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Managing Documentation Projects in a Collaborative World


In keeping with our promise to provide an article on watercooler chats  , here is a summary article of the last watercooler chat, which was a four-part series on "Managing Documentation Projects in a Collaborative World — New Best Practices for Editors." The chat series was held between January and February, 2011 and was moderated by STC Fellow, Larry Kunz.

The chat series provided an interesting steam of ideas and wisdom based on the real-life experiences. However, the truth is that in this summary article it was a challenge to provide a coherent flow of thought because chats tend to meander and ideas do not always progress logically. Nevertheless, read on for the distilled wisdom:-)

Part 1: User-Generated Content

The first session on 21 Jan, 2011 focused on getting a perspective on user-generated content from the chat participants.

During the chat, it was mentioned that Wiki documentation is becoming more common, especially in certain user communities that expect a rapid-turnaround mode. And, one of the participants explained about wiki documentation in his workplace. In this specific case,
  • All members of the development team (tech writers, software developers, marketing, support, etc.) contribute directly to the wiki documents.
  • The wiki is public-readable. All content is "live" as soon as you click "save". Many pages (that are public) are clearly marked as "draft" or "in progress."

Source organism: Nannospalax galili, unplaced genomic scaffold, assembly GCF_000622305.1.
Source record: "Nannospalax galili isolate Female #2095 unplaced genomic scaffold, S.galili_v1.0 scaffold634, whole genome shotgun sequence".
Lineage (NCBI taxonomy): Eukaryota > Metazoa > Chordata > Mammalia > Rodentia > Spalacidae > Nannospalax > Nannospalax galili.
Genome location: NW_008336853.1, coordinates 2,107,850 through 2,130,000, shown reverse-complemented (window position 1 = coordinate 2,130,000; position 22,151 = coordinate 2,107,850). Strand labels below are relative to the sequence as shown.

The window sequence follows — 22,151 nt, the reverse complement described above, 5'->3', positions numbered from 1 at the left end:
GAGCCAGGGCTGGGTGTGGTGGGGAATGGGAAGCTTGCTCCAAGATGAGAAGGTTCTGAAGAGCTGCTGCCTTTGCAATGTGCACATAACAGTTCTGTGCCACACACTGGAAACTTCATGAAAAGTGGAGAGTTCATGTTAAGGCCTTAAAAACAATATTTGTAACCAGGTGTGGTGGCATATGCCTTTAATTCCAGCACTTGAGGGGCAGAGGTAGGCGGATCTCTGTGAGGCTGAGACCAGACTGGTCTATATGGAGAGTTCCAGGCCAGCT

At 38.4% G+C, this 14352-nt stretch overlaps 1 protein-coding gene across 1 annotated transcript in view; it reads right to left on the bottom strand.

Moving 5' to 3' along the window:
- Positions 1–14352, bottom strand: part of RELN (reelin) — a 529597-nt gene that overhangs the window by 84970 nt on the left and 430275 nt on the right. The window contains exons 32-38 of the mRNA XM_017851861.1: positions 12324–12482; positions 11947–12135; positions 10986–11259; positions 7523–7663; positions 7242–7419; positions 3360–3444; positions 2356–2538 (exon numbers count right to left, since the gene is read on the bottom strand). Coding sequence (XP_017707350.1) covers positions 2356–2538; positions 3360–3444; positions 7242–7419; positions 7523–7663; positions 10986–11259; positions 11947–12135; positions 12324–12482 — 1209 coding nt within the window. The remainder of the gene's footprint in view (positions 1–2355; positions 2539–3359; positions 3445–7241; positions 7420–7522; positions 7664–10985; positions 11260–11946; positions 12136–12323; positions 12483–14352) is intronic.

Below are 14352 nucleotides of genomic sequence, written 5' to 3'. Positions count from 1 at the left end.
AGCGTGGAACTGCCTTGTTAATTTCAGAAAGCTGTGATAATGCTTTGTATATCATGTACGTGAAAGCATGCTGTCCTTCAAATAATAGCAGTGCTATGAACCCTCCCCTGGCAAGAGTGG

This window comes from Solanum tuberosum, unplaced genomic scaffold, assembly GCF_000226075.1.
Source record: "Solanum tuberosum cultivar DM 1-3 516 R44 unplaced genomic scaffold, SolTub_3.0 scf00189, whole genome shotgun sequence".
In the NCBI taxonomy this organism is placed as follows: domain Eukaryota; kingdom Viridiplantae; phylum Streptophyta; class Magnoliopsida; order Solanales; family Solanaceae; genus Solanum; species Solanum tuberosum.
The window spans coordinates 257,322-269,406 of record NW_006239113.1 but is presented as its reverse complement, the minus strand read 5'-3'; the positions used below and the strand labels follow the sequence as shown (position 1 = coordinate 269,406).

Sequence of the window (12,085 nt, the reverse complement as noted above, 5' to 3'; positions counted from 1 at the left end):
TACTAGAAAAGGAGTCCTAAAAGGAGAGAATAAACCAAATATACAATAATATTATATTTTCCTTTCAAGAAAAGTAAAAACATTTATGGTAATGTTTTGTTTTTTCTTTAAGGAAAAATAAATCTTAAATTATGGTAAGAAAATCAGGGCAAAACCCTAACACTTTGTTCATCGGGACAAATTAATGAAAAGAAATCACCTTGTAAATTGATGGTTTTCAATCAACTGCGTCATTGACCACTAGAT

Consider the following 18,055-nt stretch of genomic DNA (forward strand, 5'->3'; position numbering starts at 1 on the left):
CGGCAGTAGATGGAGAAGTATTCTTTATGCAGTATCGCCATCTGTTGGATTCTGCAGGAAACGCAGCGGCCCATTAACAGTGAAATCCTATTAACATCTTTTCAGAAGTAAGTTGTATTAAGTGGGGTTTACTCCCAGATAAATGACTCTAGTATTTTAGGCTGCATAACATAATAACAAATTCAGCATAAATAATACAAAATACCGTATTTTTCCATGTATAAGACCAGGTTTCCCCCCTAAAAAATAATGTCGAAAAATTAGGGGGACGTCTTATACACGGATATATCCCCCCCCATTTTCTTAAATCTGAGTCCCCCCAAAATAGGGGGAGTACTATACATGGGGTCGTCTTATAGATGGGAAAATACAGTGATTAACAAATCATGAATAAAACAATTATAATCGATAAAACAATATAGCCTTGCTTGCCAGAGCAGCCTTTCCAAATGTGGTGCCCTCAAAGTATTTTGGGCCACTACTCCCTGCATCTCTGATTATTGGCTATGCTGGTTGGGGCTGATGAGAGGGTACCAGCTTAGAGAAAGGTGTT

• The development team even makes their feature scope documents public.
  • Here the technical communicator’s role is much more about managing and organizing content than actually *creating* content.
The chat participant indicated that all this fosters lots of end-user feedback! However, not everyone seemed comfortable with this approach. There was also a mention of the tradtional approach of getting user feedback through forms or surveys and using that to generate content.

Part 2: The Use of Agile Methodology in User-Generated Content

The second session on 28 Jan, 2011 focused on the use of agile methodology in user-generated content. A few of the participants used the agile methodology and provided perspectives based on their context, which are given below:
  • Editoral "passes" no longer occurred at (or near) the end of the cycle. It all happens at the same time, unfortunately usually out of context :(
  • This might also mean multiple "drops" of edits because of the many subsequent changes. Sometimes writers find it hard to write at all.
  • The alpha edit tends to be really organizational (for new documents). You can get a broad overview of the product workflow and make sure the document is clearly organized. You can also provide some writing reminders for the author to note as they work on the next iteration. It's a lot less work than performing one HUGE edit. Not only would that take forever but it would be frustrating for all involved.